2-Day Split Routines:

    So the next question becomes: when should I think about split routines? In very simple terms, the answer is: when full body routines become too much. Usually, as you get stronger, it becomes very difficult to maintain enough energy to do squats, deadlifts, bench press, etc. all on the same day. You may also find that you want to add in a few isolation exercises to bring up your weak areas, or you may want to begin focusing more on each core lift. Another issue is recovery; as you get stronger, you are able to work out more intensely, and that means longer recovery times. So at that point, it makes sense to "split" things up by only doing a part of your previous full routine on any given day.

    A logical place to make your first split is into an Upper / Lower type routine. This will have you doing your upper body work like bench press, rows, overhead pressing on 1 day, and your lower body work like squats on another day. Another way to go would be a "push/pull" type split where you do all your pulling exercises (rows, deads) on one day and your pushing exercises (squats, overhead press, bench) on another day. Exactly how you do it is up to you, but the point is to divide the workload per session. This will give you more time (and volume) per body part, and also give you a bit more recovery before you work that muscle again. Most people will typically cycle through a 2-day split like these twice per week. So instead of every muscle being stimulated 3 times per week with the full body, now it's twice per week with the 2-day split.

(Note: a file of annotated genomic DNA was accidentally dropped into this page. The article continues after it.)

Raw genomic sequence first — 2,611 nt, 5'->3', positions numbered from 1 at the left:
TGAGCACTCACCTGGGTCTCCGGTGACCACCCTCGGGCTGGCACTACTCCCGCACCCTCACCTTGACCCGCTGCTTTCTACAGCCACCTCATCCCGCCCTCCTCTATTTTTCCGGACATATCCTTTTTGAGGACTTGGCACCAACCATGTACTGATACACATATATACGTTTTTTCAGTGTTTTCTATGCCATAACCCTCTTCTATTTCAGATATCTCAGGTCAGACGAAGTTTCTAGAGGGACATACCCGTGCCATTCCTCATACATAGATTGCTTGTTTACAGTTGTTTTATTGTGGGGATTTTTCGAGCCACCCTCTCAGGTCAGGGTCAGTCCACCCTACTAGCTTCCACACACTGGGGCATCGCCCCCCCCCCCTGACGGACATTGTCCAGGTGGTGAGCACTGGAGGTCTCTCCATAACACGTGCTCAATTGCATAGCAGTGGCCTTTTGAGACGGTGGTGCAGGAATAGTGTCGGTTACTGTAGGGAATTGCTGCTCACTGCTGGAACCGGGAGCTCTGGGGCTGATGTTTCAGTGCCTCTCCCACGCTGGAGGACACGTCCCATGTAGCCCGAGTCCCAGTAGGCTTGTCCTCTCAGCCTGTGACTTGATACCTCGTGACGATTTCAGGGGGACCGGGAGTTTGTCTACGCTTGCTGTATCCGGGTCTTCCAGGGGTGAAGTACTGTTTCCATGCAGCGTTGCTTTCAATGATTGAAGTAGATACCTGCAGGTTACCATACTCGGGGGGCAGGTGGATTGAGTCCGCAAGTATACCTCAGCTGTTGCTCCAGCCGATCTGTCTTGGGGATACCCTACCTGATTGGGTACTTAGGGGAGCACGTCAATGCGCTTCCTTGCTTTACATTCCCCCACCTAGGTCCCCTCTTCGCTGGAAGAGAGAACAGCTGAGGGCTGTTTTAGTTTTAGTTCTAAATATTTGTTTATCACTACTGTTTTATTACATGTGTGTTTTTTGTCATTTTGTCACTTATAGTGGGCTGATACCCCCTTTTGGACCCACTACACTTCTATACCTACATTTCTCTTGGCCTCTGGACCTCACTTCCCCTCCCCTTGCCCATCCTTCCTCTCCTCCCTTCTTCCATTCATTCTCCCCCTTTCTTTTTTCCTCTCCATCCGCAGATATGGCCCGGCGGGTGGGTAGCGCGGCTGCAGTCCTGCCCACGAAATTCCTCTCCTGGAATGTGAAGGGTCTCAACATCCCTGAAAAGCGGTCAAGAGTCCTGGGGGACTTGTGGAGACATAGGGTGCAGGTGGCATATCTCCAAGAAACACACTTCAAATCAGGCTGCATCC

3+ Day Splits: